This mythical status quo must be broken once and for all

This mythical status quo must be broken once and for all

Ghana has for a long time been governed by a mythical, and apparently a perpetual status quo of misgovernance that has sunk and engulfed us deeply in corruption.
If anyone in Ghana can boast of relying on an orderly performance and timely working and delivery of any government institution or department, I bet the unseen powers of the universe that such a person is either a god, or a politically or financially powerful enough to meet the corrupt demands of the workers of that institution.

Corruption, in association with lawlessness in Ghana have become such household words that almost every Ghanaian is used to these to an extent that Ghanaians seem not to feel the negative impact of this seemingly mythical and noxious “disease” on our socio-economic and political development that is plaguing a country to which we make reference as our home and motherland/fatherland.

No head of public, private, or political institution seems to be ready and prepared to be a pace-setter in making the least attempt to start battling with this morally degrading yet an easily conquerable social disease that is apparently assuming a national character, so Ghanaians have come to abjectly yield to the rule and manipulation of corruption over us.

The enforcement of laws, rules and regulations in Ghana by the powers that be, have made it so difficult to make any fight against corruption an almost impossible task, because they have been skewed to favour the nocent party, by rather making the victims of corruption become further victimised by the various agencies.

Equally and overtly corrupt are Ghana police and the judiciary to an alarmingly worrying degree.

The Ghana police MTTU openly exploit motorists by taking unspecified sums of money from them, some of them are for no offence committed, whiles for others even if they do not produce their drivers licence, are not offered an option to produce the document, but immediately levy a spot fine that is never accounted for.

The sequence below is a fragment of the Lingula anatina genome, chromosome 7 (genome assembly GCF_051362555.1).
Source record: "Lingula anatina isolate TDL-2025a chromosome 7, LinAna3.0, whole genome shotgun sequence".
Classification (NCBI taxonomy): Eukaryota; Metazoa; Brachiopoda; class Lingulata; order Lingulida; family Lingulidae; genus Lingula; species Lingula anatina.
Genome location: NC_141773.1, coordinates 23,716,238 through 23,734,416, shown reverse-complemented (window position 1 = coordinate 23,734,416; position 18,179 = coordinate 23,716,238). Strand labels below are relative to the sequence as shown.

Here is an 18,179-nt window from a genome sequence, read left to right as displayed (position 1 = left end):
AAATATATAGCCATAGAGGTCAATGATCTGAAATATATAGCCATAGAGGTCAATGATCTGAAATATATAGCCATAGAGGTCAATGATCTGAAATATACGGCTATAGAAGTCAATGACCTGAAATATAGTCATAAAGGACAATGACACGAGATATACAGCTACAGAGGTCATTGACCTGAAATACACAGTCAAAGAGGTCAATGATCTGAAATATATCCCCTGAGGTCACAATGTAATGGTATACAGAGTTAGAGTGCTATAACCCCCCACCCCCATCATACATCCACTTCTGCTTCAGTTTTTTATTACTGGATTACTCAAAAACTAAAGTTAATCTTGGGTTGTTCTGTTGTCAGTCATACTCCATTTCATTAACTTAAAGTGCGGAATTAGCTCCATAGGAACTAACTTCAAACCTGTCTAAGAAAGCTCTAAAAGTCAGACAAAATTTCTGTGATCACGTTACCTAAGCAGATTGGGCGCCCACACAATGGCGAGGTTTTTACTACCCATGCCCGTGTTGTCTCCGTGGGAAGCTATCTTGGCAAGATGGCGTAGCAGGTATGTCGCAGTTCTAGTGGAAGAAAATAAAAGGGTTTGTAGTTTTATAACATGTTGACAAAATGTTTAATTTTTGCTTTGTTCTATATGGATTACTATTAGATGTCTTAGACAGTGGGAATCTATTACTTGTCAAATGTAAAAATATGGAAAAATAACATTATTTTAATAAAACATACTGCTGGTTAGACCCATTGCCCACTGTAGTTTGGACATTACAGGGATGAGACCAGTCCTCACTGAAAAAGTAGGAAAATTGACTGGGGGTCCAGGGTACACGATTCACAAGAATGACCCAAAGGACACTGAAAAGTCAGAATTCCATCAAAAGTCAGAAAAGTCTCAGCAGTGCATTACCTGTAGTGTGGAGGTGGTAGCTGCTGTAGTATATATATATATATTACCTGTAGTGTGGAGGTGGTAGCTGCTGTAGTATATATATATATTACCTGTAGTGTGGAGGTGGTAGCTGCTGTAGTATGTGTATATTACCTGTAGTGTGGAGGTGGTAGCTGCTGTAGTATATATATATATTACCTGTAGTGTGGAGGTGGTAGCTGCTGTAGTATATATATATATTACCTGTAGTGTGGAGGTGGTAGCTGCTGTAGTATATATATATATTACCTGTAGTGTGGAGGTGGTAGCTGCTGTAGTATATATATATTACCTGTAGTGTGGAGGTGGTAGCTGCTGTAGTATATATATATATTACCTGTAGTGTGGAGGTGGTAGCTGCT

A case in point is the Madina Police MTTU officers at the Zongo junction,they hide behind these street boys extorting Gh₵ 2 each from these poor trotro drivers after loading their cars.Drivers who refuses to pay are delayed by these officers for reasons best to them.

Indeed, it is sad to note that the police attack and exploit the weak and seemingly have-nots in society.

Lawlessness is on the increase as motorcycle riders who flout motor-traffic rules and regulations by causing road havoc and accidents claim it is their human rights to behave the way they conduct themselves on our cities and urban carriageways, and to the acquiescence of the police authorities at the national headquarters.

Ministers and parliamentarians are overloaded with Board membership positions, so Ministers are seldom seen sitting behind their desks to be able to perform their ministerial duties satisfactorily and even visiting their constituencies as well-a sour to taste !

Aristotle, in his treatise on politics, asserts that “a job well begun is already half done”

Let us Ghanaians be honest and truthful to ourselves that we have never as a country and citizens of Ghana, actively made any participatory robust attempt at combating against corruption.

If Kenya is actively making inroads into attacking and eradicating corruption in their country, and are placed en-route to developing from the doldrums of a poor country into advanced country, if Rwanda has been able to develop after almost a decade of tribal war, if Rwanda that has not an infinitesimal fraction of our nature endowed mineral resources can make it after-all, why can’t we?

~Bill Boampong DARLINGTON.
Tain Constituency.